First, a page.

Victims first? Addressing the legacy of Northern Ireland’s past

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Victims first? Addressing the legacy of Northern Ireland’s past
by Raquel GOMEZ for Shared Future News
13 August 2018

Queen’s University Belfast hosted a public meeting on the Northern Ireland Office and Secretary of State’s consultation on “Addressing the Legacy of Northern Ireland’s Past”. The event brought together civil servants, the victim’s group Omagh Support & Self Help Group (OSSHG), and many victims and survivors, who discussed how the legacy of the Troubles should be addressed.

Advocacy case worker, Nichola McGowan, and Cat Wilkinson, both from OSSHG, explained some of the difficulties and misinformation of the open consultation and some inconsistencies within the draft proposals:

  • the lack of focus to support those who have been left physically and psychologically injured in these incidents
  • the success of the mechanisms hinges on the cooperation of the Irish Government
  • how some forms of action and information could re-traumatise families
  • the need of verifying information
  • difficulties, especially for older people, to access information online and be able to participate in the consultation

“Quite a lot of our membership is an elderly one and the proposals that they have come out with are very difficult to understand for a lot of people who have been affected. There was a large drop-out rate in schools and there have been literacy problems as well, so we find that this consultation hasn’t been up to scratch,” explained McGowan.

Michael Gallagher, whose son was murdered by the Real IRA in the Omagh bomb, claimed that victims need more support: “There is too much money spent on buildings when real people are not getting the support that they need to get. We need to back to basics … This a service for victims and victims should have the benefits of that. We need a policy of victims first.”

Gallagher, who is also the spokesperson of OSSHG, emphasised how many victims OSSHG’s members are working together no matter the side to move forward. “We don’t ask anyone to leave their flag or their religion or their politics outside the door. All we do is to concentrate on the things that unite us, not in the things that divide us. All people were affected by the Troubles in different ways, loyalist paramilitaries, republican paramilitaries … Even now in Northern Ireland there are two sides; we need to try to build one side. We all are working together to move forward,” said Gallagher.

Tracey Coulter, whose father was murdered by the UVF, highlighted how frustrating it is when “someone else is making the decision for us [the victims]” and the need for justice, without which there is no possibility to move forward. “All victims and survivors deserve justice and time for us to move on. Because basically, our lives are stuck in holes. There is no moving forward for us until the justice is served,” claimed Coulter.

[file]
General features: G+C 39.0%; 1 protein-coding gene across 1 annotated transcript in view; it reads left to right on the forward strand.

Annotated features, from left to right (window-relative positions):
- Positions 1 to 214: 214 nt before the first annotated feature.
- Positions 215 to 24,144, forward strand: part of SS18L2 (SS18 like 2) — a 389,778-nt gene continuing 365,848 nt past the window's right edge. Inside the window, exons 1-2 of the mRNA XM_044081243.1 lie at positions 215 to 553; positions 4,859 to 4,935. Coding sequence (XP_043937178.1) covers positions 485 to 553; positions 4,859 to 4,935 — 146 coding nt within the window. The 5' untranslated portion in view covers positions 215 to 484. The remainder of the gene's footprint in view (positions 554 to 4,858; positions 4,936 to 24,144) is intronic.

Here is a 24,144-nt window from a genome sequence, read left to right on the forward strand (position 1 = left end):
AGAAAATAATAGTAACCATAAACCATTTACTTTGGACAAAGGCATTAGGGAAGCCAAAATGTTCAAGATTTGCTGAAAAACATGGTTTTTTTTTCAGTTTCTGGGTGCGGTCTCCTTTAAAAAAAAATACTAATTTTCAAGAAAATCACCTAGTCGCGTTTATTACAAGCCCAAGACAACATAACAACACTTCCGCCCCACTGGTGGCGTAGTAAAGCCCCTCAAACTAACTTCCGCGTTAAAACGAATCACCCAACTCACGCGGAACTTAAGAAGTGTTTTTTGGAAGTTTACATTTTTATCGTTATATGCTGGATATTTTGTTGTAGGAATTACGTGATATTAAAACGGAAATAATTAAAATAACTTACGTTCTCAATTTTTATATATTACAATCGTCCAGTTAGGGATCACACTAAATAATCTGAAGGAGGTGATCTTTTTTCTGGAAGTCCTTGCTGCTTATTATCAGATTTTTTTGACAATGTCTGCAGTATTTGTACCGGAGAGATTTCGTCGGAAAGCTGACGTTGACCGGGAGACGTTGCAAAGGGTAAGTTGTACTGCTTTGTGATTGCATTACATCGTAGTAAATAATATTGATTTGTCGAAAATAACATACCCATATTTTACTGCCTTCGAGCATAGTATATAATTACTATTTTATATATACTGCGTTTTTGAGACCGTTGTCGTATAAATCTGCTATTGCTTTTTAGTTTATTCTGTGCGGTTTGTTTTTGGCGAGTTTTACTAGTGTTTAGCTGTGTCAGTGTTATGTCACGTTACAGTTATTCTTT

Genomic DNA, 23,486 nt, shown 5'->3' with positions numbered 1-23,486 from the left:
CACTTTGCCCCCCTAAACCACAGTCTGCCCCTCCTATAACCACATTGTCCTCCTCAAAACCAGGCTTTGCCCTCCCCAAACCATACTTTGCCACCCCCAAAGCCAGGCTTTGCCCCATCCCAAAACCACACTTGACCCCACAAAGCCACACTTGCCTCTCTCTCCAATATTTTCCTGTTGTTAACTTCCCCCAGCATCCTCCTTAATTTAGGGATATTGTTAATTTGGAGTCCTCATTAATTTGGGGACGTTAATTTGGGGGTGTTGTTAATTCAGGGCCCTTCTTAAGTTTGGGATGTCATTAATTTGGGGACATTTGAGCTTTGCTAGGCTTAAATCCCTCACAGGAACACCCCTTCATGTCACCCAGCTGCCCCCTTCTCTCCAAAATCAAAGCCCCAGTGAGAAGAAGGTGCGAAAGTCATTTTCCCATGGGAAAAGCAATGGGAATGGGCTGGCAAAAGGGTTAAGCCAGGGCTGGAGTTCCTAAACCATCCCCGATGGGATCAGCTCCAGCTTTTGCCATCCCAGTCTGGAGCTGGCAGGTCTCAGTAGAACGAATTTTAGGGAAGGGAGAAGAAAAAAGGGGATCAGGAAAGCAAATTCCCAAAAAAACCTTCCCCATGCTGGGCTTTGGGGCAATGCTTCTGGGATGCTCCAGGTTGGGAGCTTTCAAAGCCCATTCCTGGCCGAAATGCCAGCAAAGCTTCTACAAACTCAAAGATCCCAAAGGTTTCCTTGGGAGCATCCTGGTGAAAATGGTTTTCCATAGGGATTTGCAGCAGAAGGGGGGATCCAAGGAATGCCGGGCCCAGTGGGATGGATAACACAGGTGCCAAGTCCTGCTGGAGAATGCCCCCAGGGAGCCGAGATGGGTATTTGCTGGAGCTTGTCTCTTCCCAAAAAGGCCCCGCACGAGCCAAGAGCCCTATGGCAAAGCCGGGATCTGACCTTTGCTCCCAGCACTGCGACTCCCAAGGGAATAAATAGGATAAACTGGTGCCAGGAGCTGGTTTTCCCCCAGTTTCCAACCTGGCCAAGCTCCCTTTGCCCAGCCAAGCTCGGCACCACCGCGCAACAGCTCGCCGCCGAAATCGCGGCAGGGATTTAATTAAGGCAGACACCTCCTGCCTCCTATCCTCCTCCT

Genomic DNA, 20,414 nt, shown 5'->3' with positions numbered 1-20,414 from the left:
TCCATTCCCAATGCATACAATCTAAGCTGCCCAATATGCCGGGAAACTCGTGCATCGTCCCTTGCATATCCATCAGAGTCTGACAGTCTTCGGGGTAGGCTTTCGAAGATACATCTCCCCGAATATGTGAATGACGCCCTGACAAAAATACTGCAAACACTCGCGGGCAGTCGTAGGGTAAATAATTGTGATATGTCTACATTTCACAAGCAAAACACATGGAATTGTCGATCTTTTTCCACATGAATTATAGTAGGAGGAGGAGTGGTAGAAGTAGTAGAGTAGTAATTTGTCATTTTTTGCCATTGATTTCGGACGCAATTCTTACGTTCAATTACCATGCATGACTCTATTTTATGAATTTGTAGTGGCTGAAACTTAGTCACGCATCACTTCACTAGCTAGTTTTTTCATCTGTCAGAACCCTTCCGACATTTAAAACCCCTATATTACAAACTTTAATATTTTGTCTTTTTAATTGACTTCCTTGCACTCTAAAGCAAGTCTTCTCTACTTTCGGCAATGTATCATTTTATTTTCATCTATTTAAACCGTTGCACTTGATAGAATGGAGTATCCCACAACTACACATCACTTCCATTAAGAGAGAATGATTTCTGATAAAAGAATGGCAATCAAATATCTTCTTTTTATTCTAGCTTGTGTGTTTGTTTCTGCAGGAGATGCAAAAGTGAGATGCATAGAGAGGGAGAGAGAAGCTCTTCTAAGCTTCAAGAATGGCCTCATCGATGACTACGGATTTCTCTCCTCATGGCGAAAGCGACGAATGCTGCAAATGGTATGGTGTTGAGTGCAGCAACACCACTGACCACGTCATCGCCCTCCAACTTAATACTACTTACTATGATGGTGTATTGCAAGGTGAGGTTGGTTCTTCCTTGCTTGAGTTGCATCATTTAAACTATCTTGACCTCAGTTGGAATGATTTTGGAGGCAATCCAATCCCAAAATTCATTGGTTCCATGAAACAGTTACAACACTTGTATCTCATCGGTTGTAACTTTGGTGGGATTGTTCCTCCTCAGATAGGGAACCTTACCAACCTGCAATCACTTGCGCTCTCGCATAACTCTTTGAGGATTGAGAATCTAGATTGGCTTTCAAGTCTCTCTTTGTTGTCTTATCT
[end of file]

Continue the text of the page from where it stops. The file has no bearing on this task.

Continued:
Michael Monaghan, whose father-in-law was murdered by UVF’s Gary Heggarty, wished an integrative future “for both sides of the community, Catholics and Protestants. I’d like to see people living together,” said Monaghan.

Raymond McCord, whose son was murdered by the UVF, emphasised that the open consultation is an essential opportunity to listen to and understand what victims want: truth and justice. “We make our own decisions and for forty and fifty years we have been told what was right and wrong for us. This is to get justice,” said McCord.

John Teggart, whose father was murdered by the British Army in Ballymurphy, remarked how necessary it is “to learn from the victims and listen to the victims” and how important for victims and survivors it is “to be in the one room speaking from the heart”. “There is a story behind every face here and at events like this you will hear the victim’s side,” emphasised Teggart.

The solicitor Paul Farrell ended the event indicating the weakness and limits in law to address the Troubles’ legacy, such as alleged collusion with security forces, the loss of evidence, and the protection of some accused perpetrators. He highlighted the need for a legal framework to address legacy issues, with sufficient resources so that victims and survivors’ questions can be answered.

“It doesn’t decrease the necessity for us as a society to put the wrong right, because if we don’t put the wrong right and leave the victims abandoned and left at one side, [we’re not] going to get closer as a society,” said Farrell.

The public consultation closes on 10th September at 5 pm. The documents related to the consultation are available here: https://www.gov.uk/government/consultations/addressing-the-legacy-of-northern-irelands-past

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